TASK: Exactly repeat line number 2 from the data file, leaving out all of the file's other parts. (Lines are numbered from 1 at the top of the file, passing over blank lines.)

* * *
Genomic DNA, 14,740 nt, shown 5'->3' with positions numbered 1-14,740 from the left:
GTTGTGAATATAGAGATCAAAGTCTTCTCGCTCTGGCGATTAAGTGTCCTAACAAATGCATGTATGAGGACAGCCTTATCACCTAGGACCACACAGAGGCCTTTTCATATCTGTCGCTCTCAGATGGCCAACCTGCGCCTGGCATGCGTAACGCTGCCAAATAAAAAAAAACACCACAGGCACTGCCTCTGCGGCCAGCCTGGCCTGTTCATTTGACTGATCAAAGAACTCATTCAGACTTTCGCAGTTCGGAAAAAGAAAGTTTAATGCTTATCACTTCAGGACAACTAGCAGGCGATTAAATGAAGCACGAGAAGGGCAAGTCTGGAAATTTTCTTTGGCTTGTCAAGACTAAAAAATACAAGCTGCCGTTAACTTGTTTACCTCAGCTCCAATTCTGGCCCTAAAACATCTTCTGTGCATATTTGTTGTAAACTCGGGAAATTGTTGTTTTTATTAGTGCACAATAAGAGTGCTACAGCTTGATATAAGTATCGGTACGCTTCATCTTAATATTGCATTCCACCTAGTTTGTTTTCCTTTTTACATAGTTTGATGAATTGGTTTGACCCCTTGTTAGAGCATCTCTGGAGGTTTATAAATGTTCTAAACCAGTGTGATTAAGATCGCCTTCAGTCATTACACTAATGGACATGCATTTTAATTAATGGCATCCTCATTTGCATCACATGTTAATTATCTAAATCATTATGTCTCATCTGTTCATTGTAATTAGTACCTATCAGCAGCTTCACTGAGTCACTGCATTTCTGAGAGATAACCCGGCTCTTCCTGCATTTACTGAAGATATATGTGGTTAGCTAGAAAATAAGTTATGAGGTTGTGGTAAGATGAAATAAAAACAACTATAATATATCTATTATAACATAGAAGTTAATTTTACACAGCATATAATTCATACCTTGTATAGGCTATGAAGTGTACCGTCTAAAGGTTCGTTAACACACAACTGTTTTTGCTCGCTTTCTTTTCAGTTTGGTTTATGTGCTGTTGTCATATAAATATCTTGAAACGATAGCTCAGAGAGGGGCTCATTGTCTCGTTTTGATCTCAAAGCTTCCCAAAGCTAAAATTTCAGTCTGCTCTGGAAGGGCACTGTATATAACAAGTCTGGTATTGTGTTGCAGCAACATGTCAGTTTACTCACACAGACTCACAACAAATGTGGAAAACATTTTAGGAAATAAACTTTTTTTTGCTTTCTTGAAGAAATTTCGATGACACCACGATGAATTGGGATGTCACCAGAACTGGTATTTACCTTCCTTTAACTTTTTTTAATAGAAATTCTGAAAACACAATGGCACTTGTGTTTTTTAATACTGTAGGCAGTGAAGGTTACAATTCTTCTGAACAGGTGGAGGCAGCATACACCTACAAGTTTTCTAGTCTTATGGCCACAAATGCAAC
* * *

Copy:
GTTGTGAATATAGAGATCAAAGTCTTCTCGCTCTGGCGATTAAGTGTCCTAACAAATGCATGTATGAGGACAGCCTTATCACCTAGGACCACACAGAGGCCTTTTCATATCTGTCGCTCTCAGATGGCCAACCTGCGCCTGGCATGCGTAACGCTGCCAAATAAAAAAAAACACCACAGGCACTGCCTCTGCGGCCAGCCTGGCCTGTTCATTTGACTGATCAAAGAACTCATTCAGACTTTCGCAGTTCGGAAAAAGAAAGTTTAATGCTTATCACTTCAGGACAACTAGCAGGCGATTAAATGAAGCACGAGAAGGGCAAGTCTGGAAATTTTCTTTGGCTTGTCAAGACTAAAAAATACAAGCTGCCGTTAACTTGTTTACCTCAGCTCCAATTCTGGCCCTAAAACATCTTCTGTGCATATTTGTTGTAAACTCGGGAAATTGTTGTTTTTATTAGTGCACAATAAGAGTGCTACAGCTTGATATAAGTATCGGTACGCTTCATCTTAATATTGCATTCCACCTAGTTTGTTTTCCTTTTTACATAGTTTGATGAATTGGTTTGACCCCTTGTTAGAGCATCTCTGGAGGTTTATAAATGTTCTAAACCAGTGTGATTAAGATCGCCTTCAGTCATTACACTAATGGACATGCATTTTAATTAATGGCATCCTCATTTGCATCACATGTTAATTATCTAAATCATTATGTCTCATCTGTTCATTGTAATTAGTACCTATCAGCAGCTTCACTGAGTCACTGCATTTCTGAGAGATAACCCGGCTCTTCCTGCATTTACTGAAGATATATGTGGTTAGCTAGAAAATAAGTTATGAGGTTGTGGTAAGATGAAATAAAAACAACTATAATATATCTATTATAACATAGAAGTTAATTTTACACAGCATATAATTCATACCTTGTATAGGCTATGAAGTGTACCGTCTAAAGGTTCGTTAACACACAACTGTTTTTGCTCGCTTTCTTTTCAGTTTGGTTTATGTGCTGTTGTCATATAAATATCTTGAAACGATAGCTCAGAGAGGGGCTCATTGTCTCGTTTTGATCTCAAAGCTTCCCAAAGCTAAAATTTCAGTCTGCTCTGGAAGGGCACTGTATATAACAAGTCTGGTATTGTGTTGCAGCAACATGTCAGTTTACTCACACAGACTCACAACAAATGTGGAAAACATTTTAGGAAATAAACTTTTTTTTGCTTTCTTGAAGAAATTTCGATGACACCACGATGAATTGGGATGTCACCAGAACTGGTATTTACCTTCCTTTAACTTTTTTTAATAGAAATTCTGAAAACACAATGGCACTTGTGTTTTTTAATACTGTAGGCAGTGAAGGTTACAATTCTTCTGAACAGGTGGAGGCAGCATACACCTACAAGTTTTCTAGTCTTATGGCCACAAATGCAAC